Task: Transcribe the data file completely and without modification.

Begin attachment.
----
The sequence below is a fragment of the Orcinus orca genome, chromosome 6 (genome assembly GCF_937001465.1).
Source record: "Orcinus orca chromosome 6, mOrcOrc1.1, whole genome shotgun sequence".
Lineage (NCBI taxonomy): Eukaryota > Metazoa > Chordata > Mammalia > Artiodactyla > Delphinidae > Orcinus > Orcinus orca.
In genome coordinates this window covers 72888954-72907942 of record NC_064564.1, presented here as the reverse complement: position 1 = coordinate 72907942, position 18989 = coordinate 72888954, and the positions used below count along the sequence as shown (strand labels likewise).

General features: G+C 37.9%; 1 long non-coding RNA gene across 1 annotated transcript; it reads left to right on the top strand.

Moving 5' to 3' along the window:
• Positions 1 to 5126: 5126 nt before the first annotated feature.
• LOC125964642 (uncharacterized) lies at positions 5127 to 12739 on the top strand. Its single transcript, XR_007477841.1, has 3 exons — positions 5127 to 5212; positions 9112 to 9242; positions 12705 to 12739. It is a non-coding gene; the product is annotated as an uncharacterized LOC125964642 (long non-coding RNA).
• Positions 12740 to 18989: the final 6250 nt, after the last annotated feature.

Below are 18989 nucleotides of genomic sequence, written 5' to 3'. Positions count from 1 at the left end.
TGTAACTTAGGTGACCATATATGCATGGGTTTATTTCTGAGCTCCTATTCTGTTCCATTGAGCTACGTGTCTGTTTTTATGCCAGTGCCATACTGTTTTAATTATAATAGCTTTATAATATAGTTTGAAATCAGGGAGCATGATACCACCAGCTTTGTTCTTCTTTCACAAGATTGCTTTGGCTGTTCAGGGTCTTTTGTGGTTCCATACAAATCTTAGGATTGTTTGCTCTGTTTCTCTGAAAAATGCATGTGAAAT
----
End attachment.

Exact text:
The sequence below is a fragment of the Orcinus orca genome, chromosome 6 (genome assembly GCF_937001465.1).
Source record: "Orcinus orca chromosome 6, mOrcOrc1.1, whole genome shotgun sequence".
Lineage (NCBI taxonomy): Eukaryota > Metazoa > Chordata > Mammalia > Artiodactyla > Delphinidae > Orcinus > Orcinus orca.
In genome coordinates this window covers 72888954-72907942 of record NC_064564.1, presented here as the reverse complement: position 1 = coordinate 72907942, position 18989 = coordinate 72888954, and the positions used below count along the sequence as shown (strand labels likewise).

General features: G+C 37.9%; 1 long non-coding RNA gene across 1 annotated transcript; it reads left to right on the top strand.

Moving 5' to 3' along the window:
• Positions 1 to 5126: 5126 nt before the first annotated feature.
• LOC125964642 (uncharacterized) lies at positions 5127 to 12739 on the top strand. Its single transcript, XR_007477841.1, has 3 exons — positions 5127 to 5212; positions 9112 to 9242; positions 12705 to 12739. It is a non-coding gene; the product is annotated as an uncharacterized LOC125964642 (long non-coding RNA).
• Positions 12740 to 18989: the final 6250 nt, after the last annotated feature.

Below are 18989 nucleotides of genomic sequence, written 5' to 3'. Positions count from 1 at the left end.
TGTAACTTAGGTGACCATATATGCATGGGTTTATTTCTGAGCTCCTATTCTGTTCCATTGAGCTACGTGTCTGTTTTTATGCCAGTGCCATACTGTTTTAATTATAATAGCTTTATAATATAGTTTGAAATCAGGGAGCATGATACCACCAGCTTTGTTCTTCTTTCACAAGATTGCTTTGGCTGTTCAGGGTCTTTTGTGGTTCCATACAAATCTTAGGATTGTTTGCTCTGTTTCTCTGAAAAATGCATGTGAAAT